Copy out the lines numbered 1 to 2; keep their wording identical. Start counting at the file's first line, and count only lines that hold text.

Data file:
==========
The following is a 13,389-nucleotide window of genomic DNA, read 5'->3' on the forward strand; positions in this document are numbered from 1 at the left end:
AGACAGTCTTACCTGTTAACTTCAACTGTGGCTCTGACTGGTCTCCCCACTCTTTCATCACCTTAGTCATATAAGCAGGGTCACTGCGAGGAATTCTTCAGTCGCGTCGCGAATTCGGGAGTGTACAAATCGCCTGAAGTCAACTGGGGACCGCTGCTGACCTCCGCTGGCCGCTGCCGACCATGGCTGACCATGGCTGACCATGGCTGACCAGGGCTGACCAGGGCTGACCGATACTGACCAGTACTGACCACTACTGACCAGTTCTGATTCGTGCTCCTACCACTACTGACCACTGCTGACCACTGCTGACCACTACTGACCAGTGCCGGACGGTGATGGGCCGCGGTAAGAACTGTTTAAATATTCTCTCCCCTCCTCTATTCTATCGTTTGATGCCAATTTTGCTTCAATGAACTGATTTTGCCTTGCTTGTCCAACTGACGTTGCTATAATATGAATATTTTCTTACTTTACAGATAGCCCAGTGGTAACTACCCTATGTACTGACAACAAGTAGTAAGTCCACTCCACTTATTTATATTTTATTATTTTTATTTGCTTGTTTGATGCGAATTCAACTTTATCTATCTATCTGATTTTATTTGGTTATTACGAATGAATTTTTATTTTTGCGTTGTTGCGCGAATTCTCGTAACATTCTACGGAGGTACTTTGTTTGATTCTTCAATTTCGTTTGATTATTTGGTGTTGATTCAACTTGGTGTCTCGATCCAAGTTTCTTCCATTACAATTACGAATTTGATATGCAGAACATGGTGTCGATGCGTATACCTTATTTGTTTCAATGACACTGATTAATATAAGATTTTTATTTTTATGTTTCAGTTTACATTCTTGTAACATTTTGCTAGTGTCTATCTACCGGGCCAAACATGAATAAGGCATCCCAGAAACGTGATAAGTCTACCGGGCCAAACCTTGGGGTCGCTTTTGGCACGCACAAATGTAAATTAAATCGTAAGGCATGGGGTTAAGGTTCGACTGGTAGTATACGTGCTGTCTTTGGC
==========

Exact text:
The following is a 13,389-nucleotide window of genomic DNA, read 5'->3' on the forward strand; positions in this document are numbered from 1 at the left end:
AGACAGTCTTACCTGTTAACTTCAACTGTGGCTCTGACTGGTCTCCCCACTCTTTCATCACCTTAGTCATATAAGCAGGGTCACTGCGAGGAATTCTTCAGTCGCGTCGCGAATTCGGGAGTGTACAAATCGCCTGAAGTCAACTGGGGACCGCTGCTGACCTCCGCTGGCCGCTGCCGACCATGGCTGACCATGGCTGACCATGGCTGACCAGGGCTGACCAGGGCTGACCGATACTGACCAGTACTGACCACTACTGACCAGTTCTGATTCGTGCTCCTACCACTACTGACCACTGCTGACCACTGCTGACCACTACTGACCAGTGCCGGACGGTGATGGGCCGCGGTAAGAACTGTTTAAATATTCTCTCCCCTCCTCTATTCTATCGTTTGATGCCAATTTTGCTTCAATGAACTGATTTTGCCTTGCTTGTCCAACTGACGTTGCTATAATATGAATATTTTCTTACTTTACAGATAGCCCAGTGGTAACTACCCTATGTACTGACAACAAGTAGTAAGTCCACTCCACTTATTTATATTTTATTATTTTTATTTGCTTGTTTGATGCGAATTCAACTTTATCTATCTATCTGATTTTATTTGGTTATTACGAATGAATTTTTATTTTTGCGTTGTTGCGCGAATTCTCGTAACATTCTACGGAGGTACTTTGTTTGATTCTTCAATTTCGTTTGATTATTTGGTGTTGATTCAACTTGGTGTCTCGATCCAAGTTTCTTCCATTACAATTACGAATTTGATATGCAGAACATGGTGTCGATGCGTATACCTTATTTGTTTCAATGACACTGATTAATATAAGATTTTTATTTTTATGTTTCAGTTTACATTCTTGTAACATTTTGCTAGTGTCTATCTACCGGGCCAAACATGAATAAGGCATCCCAGAAACGTGATAAGTCTACCGGGCCAAACCTTGGGGTCGCTTTTGGCACGCACAAATGTAAATTAAATCGTAAGGCATGGGGTTAAGGTTCGACTGGTAGTATACGTGCTGTCTTTGGC